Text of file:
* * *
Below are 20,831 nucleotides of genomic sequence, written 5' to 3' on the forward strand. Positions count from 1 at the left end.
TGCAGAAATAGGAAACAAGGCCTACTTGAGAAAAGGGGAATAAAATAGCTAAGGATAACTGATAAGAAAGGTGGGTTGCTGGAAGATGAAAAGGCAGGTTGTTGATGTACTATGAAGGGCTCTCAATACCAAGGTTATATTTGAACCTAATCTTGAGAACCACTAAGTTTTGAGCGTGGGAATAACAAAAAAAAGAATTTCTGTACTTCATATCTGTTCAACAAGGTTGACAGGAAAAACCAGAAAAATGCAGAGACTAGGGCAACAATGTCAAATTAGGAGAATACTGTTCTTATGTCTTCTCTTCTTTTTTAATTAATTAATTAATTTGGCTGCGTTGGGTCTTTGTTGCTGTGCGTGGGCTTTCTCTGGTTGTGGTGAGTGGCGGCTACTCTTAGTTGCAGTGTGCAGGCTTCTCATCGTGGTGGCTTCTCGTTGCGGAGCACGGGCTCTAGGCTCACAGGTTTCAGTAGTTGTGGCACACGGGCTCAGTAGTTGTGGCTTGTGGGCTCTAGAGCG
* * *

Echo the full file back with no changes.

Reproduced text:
Below are 20,831 nucleotides of genomic sequence, written 5' to 3' on the forward strand. Positions count from 1 at the left end.
TGCAGAAATAGGAAACAAGGCCTACTTGAGAAAAGGGGAATAAAATAGCTAAGGATAACTGATAAGAAAGGTGGGTTGCTGGAAGATGAAAAGGCAGGTTGTTGATGTACTATGAAGGGCTCTCAATACCAAGGTTATATTTGAACCTAATCTTGAGAACCACTAAGTTTTGAGCGTGGGAATAACAAAAAAAAGAATTTCTGTACTTCATATCTGTTCAACAAGGTTGACAGGAAAAACCAGAAAAATGCAGAGACTAGGGCAACAATGTCAAATTAGGAGAATACTGTTCTTATGTCTTCTCTTCTTTTTTAATTAATTAATTAATTTGGCTGCGTTGGGTCTTTGTTGCTGTGCGTGGGCTTTCTCTGGTTGTGGTGAGTGGCGGCTACTCTTAGTTGCAGTGTGCAGGCTTCTCATCGTGGTGGCTTCTCGTTGCGGAGCACGGGCTCTAGGCTCACAGGTTTCAGTAGTTGTGGCACACGGGCTCAGTAGTTGTGGCTTGTGGGCTCTAGAGCG